Incomplete resection of gastric neoplasms by endoscopic treatment could lead to residual/local recurrence, which may be difficult to identify. This study aimed to evaluate the usefulness of magnifying endoscopy for identifying and demarcating residual/local recurrent gastric neoplasms after endoscopic treatment.
Between December 2004 and November 2010, magnifying endoscopy was performed in 15 patients with residual/local recurrent gastric neoplasms. All patients underwent conventional magnifying endoscopy (CME) and enhanced-magnification endoscopy with acetic acid instillation (EME) after conventional endoscopy (CE). Eleven patients additionally underwent magnifying endoscopy using narrow-band imaging (NBI-ME) and a combination of narrow-band imaging and acetic acid instillation (NBI-EME). For each procedure, it was recorded whether the location and circumferential demarcation of the lesions were identified. All lesions were resected by endoscopic submucosal dissection.
Eleven lesions were identified using CE. However, two and four additional lesions were identified using CME and EME, respectively. In 11 cases, NBI-ME and NBI-EME were performed and all lesions were identified. Three lesions, which were identified by CME, were not demarcated circumferentially. All 15 lesions were well demarcated by EME and 11 by NBI-ME and NBI-EME. Of the resected specimens, histopathology indicated that ten lesions were differentiated tubular adenocarcinomas and five lesions were adenomas. The histopathological diagnosis of the location and demarcation of all neoplasms corresponded to endoscopic findings.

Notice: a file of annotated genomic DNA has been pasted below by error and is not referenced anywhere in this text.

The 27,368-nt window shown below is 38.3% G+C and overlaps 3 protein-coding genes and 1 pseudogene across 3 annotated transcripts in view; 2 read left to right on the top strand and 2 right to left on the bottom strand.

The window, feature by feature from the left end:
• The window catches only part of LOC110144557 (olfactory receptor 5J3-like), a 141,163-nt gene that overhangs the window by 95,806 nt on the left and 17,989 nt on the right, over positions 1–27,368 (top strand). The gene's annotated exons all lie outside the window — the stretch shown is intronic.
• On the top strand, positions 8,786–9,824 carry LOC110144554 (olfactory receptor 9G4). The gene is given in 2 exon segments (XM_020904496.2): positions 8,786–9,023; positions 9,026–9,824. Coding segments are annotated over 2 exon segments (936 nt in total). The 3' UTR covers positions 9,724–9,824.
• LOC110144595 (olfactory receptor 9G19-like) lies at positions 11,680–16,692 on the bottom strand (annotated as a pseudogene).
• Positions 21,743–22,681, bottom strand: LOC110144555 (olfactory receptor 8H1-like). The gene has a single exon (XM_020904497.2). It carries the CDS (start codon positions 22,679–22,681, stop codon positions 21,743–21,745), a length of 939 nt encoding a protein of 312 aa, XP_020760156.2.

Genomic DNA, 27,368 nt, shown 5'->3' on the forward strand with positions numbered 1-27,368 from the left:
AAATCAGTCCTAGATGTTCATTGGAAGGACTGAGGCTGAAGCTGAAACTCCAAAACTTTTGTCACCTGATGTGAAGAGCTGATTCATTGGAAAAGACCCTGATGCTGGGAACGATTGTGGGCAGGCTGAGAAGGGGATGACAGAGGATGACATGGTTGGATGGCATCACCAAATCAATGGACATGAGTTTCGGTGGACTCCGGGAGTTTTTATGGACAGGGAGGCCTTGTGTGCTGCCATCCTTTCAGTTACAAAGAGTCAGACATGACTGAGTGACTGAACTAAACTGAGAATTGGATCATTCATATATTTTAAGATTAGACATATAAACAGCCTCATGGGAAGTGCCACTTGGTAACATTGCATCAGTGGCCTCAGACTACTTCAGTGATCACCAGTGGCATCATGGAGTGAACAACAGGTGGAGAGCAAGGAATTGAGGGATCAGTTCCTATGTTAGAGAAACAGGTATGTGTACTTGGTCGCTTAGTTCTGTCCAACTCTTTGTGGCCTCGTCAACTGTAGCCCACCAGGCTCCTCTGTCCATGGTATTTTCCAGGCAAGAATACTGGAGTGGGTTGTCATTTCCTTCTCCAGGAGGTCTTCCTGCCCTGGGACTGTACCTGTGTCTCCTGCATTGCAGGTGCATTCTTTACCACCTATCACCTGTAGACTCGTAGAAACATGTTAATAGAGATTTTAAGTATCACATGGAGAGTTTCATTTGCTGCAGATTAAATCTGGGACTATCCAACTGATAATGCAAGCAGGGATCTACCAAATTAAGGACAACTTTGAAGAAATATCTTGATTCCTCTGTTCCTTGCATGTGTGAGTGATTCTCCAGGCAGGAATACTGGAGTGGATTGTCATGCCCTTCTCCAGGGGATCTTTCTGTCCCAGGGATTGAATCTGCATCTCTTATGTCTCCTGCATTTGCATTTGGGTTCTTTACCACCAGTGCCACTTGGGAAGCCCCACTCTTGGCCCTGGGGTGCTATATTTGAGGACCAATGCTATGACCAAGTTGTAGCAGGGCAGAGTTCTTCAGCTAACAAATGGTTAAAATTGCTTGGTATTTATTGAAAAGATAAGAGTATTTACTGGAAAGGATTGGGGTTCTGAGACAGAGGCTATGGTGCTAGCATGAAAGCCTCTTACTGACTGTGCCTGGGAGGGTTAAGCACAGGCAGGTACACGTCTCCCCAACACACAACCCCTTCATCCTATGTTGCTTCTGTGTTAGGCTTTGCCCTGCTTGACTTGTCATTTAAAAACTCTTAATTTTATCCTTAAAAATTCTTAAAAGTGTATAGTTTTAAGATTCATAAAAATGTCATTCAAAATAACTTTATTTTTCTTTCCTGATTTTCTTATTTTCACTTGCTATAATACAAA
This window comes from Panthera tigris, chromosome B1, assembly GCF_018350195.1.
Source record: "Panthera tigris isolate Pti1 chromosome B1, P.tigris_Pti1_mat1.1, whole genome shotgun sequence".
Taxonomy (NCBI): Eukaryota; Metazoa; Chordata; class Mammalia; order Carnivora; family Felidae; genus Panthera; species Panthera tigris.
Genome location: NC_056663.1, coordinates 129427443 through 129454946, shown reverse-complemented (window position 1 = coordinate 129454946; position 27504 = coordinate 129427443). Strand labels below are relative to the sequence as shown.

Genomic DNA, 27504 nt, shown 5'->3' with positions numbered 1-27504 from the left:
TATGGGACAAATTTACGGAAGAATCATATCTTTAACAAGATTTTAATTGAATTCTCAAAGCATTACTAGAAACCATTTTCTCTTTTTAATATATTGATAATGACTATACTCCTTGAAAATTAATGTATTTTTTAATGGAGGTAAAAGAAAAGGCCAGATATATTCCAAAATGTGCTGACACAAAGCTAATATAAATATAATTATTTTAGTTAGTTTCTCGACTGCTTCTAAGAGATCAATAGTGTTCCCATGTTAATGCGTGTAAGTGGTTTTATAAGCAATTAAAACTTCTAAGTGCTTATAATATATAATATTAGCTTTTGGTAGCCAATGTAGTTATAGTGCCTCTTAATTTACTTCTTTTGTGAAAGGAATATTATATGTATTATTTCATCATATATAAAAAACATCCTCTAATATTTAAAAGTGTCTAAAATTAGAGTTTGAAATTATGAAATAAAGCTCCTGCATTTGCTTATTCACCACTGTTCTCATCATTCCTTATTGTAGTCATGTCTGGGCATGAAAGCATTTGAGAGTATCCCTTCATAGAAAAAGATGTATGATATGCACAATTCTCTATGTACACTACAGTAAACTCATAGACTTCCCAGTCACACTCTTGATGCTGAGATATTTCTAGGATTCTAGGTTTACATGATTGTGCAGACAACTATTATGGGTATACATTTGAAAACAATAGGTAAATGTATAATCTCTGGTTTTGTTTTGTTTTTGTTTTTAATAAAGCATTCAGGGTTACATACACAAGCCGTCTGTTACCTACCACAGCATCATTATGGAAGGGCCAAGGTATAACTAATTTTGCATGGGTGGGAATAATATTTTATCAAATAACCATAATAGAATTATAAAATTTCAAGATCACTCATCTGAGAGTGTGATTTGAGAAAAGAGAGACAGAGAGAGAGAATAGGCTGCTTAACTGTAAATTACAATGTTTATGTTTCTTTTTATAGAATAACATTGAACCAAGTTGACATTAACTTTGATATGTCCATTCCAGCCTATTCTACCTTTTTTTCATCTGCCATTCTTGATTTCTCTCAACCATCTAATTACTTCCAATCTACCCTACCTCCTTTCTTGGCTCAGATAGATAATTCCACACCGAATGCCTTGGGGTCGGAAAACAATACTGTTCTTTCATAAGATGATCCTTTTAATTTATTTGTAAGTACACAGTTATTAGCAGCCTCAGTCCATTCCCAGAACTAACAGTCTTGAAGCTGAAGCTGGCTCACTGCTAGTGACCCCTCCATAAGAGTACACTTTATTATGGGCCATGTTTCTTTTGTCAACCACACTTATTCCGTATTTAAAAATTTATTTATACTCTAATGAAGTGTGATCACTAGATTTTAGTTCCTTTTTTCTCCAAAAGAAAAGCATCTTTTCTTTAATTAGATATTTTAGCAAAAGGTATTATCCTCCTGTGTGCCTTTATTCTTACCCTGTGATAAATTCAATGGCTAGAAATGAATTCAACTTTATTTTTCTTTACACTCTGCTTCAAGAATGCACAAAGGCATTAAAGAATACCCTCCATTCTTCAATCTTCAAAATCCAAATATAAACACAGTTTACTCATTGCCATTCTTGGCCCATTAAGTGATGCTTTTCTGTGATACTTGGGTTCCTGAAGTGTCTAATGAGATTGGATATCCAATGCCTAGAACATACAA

Magnifying endoscopy techniques (CME, EME, NBI-ME, and NBI-EME) may be useful for identifying and demarcating residual/local recurrent gastric neoplasms after previous endoscopic treatment.
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Argon plasma coagulation
Conventional magnifying endoscopy
Enhanced-magnification endoscopy with acetic acid instillation
Endoscopic mucosal resection
Endoscopic submucosal dissection
ME with narrow-band imaging
Magnifying endoscopy with the combined use of narrow-band imaging and acetic acid instillation
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Drs. Ryo Kosaka, Kyosuke Tanaka, Shunsuke Tano, Reiko Takayama, Kenichiro Nishikawa, Yasuhiko Hamada, Hideki Toyoda, Katsuhito Ninomiya, Masaki Katsurahara, Hiroyuki Inoue, Noriyuki Horiki, Naoyuki Katayama, and Yoshiyuki Takei have no conflicts of interest or financial ties to disclose.
R. Kosaka and K. Tanaka contributed equally to this work.
Electronic supplementary material
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Video: Locally recurrent early cancer is located near the post-treatment scar in the gastric angle. However, it could not be identified with conventional endoscopy and conventional magnifying endoscopy. By using magnifying endoscopy with narrow-band imaging, the lesion was clearly revealed as a brownish area. The lesion has an irregular surface pattern with irregular microvessels and is well-demarcated. With 1.5% acetic acid instillation, the gastric mucosa becomes white. Enhanced-magnification endoscopy with acetic acid instillation reveals a clearly irregular surface pattern and the lesion was well-demarcated. Combination with narrow-band imaging provides clearer views (WMV 16232 kb)
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Kosaka, R., Tanaka, K., Tano, S. et al. Magnifying endoscopy for diagnosis of residual/local recurrent gastric neoplasms after previous endoscopic treatment. Surg Endosc 26, 2299–2305 (2012). https://doi.org/10.1007/s00464-012-2178-7
- Stomach neoplasms
- Residual neoplasm
- Acetic acid